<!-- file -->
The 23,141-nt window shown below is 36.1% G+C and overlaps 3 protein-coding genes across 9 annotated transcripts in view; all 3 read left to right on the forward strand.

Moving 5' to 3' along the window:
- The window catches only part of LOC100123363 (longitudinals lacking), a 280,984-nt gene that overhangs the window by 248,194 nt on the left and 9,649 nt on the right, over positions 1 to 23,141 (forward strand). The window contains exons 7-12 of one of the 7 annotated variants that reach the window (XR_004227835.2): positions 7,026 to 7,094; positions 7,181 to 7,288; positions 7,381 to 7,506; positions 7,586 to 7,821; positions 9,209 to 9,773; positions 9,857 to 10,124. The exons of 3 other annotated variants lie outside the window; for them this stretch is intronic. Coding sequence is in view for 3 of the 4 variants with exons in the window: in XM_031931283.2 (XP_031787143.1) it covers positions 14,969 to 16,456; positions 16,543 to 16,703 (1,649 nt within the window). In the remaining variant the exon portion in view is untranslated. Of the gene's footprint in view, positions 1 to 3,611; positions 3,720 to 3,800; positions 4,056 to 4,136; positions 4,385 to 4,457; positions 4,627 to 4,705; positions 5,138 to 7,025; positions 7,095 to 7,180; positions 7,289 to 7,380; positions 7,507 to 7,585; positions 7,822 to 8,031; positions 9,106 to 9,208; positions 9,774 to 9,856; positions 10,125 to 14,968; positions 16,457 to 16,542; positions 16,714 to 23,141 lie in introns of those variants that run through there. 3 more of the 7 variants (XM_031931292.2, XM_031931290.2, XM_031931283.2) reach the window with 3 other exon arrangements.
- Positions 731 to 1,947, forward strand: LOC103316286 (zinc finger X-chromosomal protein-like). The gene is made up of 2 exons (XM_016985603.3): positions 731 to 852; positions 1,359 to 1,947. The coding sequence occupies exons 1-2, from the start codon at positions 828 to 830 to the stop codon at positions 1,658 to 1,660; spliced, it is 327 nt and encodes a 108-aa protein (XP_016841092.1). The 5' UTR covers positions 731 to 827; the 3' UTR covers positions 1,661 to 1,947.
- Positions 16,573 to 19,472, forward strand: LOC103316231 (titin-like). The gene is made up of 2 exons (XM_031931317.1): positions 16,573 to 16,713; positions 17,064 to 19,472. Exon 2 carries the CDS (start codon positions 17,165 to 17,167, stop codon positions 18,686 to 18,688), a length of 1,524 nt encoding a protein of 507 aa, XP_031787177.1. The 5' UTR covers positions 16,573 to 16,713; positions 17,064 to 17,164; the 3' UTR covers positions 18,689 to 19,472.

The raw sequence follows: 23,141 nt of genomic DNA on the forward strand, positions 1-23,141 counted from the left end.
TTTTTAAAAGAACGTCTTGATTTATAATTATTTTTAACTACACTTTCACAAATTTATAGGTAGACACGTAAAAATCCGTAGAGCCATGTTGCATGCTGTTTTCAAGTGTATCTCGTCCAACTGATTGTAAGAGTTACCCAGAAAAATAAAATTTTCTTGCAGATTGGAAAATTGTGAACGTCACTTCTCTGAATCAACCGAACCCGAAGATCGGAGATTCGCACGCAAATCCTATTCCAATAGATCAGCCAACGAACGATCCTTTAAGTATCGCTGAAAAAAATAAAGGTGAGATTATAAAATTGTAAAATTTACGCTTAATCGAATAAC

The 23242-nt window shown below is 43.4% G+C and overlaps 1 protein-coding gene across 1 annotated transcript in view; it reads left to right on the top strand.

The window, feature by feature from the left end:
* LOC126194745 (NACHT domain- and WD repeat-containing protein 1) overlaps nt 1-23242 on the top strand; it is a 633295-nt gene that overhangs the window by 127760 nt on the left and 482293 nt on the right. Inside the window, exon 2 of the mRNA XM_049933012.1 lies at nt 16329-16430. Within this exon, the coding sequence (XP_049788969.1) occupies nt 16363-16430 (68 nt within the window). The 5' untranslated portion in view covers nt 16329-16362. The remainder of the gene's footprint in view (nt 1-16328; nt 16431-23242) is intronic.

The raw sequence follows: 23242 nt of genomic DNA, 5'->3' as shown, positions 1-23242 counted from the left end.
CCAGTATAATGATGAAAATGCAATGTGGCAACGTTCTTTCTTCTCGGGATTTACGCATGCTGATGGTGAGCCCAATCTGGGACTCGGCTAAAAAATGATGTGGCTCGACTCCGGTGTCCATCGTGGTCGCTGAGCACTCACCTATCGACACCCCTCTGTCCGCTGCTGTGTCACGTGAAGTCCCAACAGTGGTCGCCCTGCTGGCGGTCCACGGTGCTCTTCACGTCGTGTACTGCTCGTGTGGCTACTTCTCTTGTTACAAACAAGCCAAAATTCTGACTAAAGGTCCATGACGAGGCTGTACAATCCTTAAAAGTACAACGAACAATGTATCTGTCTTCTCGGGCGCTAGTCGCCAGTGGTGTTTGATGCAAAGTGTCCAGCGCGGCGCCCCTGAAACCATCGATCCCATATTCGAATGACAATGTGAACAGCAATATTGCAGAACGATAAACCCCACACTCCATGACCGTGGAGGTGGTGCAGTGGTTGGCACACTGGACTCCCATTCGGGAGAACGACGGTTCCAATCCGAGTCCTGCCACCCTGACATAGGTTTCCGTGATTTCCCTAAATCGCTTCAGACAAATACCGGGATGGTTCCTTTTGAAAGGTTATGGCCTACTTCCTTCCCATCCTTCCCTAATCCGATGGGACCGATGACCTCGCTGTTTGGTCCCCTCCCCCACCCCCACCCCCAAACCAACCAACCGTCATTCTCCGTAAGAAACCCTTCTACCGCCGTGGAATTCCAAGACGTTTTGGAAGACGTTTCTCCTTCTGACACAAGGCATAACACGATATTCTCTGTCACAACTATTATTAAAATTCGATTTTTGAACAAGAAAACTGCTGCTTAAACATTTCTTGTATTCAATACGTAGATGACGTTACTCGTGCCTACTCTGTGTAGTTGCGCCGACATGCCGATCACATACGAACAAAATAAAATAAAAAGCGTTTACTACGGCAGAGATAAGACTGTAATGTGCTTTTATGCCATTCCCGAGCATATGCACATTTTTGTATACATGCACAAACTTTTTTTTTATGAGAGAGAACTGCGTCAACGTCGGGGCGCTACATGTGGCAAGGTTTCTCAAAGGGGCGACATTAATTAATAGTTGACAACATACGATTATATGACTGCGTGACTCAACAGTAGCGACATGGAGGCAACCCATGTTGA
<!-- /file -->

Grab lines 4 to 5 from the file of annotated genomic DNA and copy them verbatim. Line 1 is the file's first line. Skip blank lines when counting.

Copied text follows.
- Positions 731 to 1,947, forward strand: LOC103316286 (zinc finger X-chromosomal protein-like). The gene is made up of 2 exons (XM_016985603.3): positions 731 to 852; positions 1,359 to 1,947. The coding sequence occupies exons 1-2, from the start codon at positions 828 to 830 to the stop codon at positions 1,658 to 1,660; spliced, it is 327 nt and encodes a 108-aa protein (XP_016841092.1). The 5' UTR covers positions 731 to 827; the 3' UTR covers positions 1,661 to 1,947.
- Positions 16,573 to 19,472, forward strand: LOC103316231 (titin-like). The gene is made up of 2 exons (XM_031931317.1): positions 16,573 to 16,713; positions 17,064 to 19,472. Exon 2 carries the CDS (start codon positions 17,165 to 17,167, stop codon positions 18,686 to 18,688), a length of 1,524 nt encoding a protein of 507 aa, XP_031787177.1. The 5' UTR covers positions 16,573 to 16,713; positions 17,064 to 17,164; the 3' UTR covers positions 18,689 to 19,472.